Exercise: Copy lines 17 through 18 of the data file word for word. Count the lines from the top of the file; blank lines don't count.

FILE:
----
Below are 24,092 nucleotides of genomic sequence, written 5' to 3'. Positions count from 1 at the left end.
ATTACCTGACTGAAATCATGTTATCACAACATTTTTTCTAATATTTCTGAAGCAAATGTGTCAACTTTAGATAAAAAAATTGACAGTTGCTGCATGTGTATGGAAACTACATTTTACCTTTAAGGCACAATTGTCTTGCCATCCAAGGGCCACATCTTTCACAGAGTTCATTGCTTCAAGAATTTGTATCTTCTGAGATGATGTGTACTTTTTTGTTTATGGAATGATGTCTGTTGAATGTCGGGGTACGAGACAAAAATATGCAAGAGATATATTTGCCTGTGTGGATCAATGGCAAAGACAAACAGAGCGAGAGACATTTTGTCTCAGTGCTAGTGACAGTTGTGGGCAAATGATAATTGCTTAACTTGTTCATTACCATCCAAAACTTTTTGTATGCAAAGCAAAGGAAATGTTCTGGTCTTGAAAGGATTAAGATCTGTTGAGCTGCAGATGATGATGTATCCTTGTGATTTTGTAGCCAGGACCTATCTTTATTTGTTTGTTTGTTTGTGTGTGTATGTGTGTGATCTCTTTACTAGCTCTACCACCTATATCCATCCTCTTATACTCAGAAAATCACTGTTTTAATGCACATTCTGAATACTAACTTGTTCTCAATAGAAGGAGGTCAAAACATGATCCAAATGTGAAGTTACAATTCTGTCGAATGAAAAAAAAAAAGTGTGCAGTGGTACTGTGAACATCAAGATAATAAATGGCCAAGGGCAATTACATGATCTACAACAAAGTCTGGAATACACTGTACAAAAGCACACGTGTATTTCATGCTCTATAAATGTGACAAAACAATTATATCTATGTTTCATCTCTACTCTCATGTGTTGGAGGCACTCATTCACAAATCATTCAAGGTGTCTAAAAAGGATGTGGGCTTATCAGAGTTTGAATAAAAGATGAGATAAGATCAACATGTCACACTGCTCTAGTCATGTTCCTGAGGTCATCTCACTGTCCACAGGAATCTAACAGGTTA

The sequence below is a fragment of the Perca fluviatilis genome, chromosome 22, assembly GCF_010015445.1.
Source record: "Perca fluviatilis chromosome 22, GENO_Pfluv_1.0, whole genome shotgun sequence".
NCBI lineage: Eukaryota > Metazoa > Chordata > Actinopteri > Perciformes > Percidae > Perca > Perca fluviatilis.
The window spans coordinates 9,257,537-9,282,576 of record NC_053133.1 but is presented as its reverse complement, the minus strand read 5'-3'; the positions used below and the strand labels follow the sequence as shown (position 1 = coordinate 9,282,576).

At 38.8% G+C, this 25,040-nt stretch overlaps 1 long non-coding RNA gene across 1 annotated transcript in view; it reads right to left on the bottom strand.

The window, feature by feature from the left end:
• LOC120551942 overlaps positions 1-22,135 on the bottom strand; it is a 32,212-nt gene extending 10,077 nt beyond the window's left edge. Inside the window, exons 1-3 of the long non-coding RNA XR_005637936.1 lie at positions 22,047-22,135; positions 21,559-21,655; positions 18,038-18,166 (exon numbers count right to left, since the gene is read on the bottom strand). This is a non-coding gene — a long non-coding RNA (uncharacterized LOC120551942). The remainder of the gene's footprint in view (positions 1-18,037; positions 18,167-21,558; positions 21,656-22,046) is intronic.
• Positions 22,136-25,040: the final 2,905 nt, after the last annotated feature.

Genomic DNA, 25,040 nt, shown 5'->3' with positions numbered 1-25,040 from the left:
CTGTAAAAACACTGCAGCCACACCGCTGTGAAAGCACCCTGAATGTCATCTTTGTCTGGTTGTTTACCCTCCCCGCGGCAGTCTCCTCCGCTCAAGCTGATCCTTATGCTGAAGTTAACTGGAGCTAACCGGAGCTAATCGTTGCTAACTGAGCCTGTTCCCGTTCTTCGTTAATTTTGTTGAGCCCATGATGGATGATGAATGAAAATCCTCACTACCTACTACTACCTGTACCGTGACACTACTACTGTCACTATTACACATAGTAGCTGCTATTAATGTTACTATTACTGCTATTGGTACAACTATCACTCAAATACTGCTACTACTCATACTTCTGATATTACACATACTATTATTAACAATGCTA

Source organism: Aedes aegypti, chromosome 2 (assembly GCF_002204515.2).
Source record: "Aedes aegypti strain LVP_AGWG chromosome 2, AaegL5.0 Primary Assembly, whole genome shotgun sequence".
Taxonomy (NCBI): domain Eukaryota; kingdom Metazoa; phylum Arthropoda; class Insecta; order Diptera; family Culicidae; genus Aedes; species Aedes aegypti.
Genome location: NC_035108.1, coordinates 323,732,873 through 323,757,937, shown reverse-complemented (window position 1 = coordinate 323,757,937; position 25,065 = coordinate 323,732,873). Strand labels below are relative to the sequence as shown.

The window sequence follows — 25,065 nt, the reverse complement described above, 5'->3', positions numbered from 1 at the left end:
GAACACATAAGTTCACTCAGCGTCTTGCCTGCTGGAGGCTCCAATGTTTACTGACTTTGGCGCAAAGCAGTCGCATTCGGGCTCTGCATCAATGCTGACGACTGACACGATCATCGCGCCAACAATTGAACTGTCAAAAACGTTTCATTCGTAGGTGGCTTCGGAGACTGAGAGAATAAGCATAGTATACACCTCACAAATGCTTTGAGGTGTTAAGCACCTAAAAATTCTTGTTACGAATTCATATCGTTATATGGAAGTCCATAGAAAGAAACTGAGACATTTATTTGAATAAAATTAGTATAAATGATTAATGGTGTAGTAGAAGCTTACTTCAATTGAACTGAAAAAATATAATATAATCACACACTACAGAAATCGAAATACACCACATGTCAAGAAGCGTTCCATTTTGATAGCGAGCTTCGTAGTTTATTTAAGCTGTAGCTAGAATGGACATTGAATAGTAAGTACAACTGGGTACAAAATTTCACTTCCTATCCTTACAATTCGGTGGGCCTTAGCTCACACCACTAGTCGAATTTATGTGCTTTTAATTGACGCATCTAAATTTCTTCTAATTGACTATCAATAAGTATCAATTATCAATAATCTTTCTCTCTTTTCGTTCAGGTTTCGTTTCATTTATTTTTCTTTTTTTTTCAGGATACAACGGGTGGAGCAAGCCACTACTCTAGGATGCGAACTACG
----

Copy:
The window sequence follows — 25,065 nt, the reverse complement described above, 5'->3', positions numbered from 1 at the left end:
GAACACATAAGTTCACTCAGCGTCTTGCCTGCTGGAGGCTCCAATGTTTACTGACTTTGGCGCAAAGCAGTCGCATTCGGGCTCTGCATCAATGCTGACGACTGACACGATCATCGCGCCAACAATTGAACTGTCAAAAACGTTTCATTCGTAGGTGGCTTCGGAGACTGAGAGAATAAGCATAGTATACACCTCACAAATGCTTTGAGGTGTTAAGCACCTAAAAATTCTTGTTACGAATTCATATCGTTATATGGAAGTCCATAGAAAGAAACTGAGACATTTATTTGAATAAAATTAGTATAAATGATTAATGGTGTAGTAGAAGCTTACTTCAATTGAACTGAAAAAATATAATATAATCACACACTACAGAAATCGAAATACACCACATGTCAAGAAGCGTTCCATTTTGATAGCGAGCTTCGTAGTTTATTTAAGCTGTAGCTAGAATGGACATTGAATAGTAAGTACAACTGGGTACAAAATTTCACTTCCTATCCTTACAATTCGGTGGGCCTTAGCTCACACCACTAGTCGAATTTATGTGCTTTTAATTGACGCATCTAAATTTCTTCTAATTGACTATCAATAAGTATCAATTATCAATAATCTTTCTCTCTTTTCGTTCAGGTTTCGTTTCATTTATTTTTCTTTTTTTTTCAGGATACAACGGGTGGAGCAAGCCACTACTCTAGGATGCGAACTACG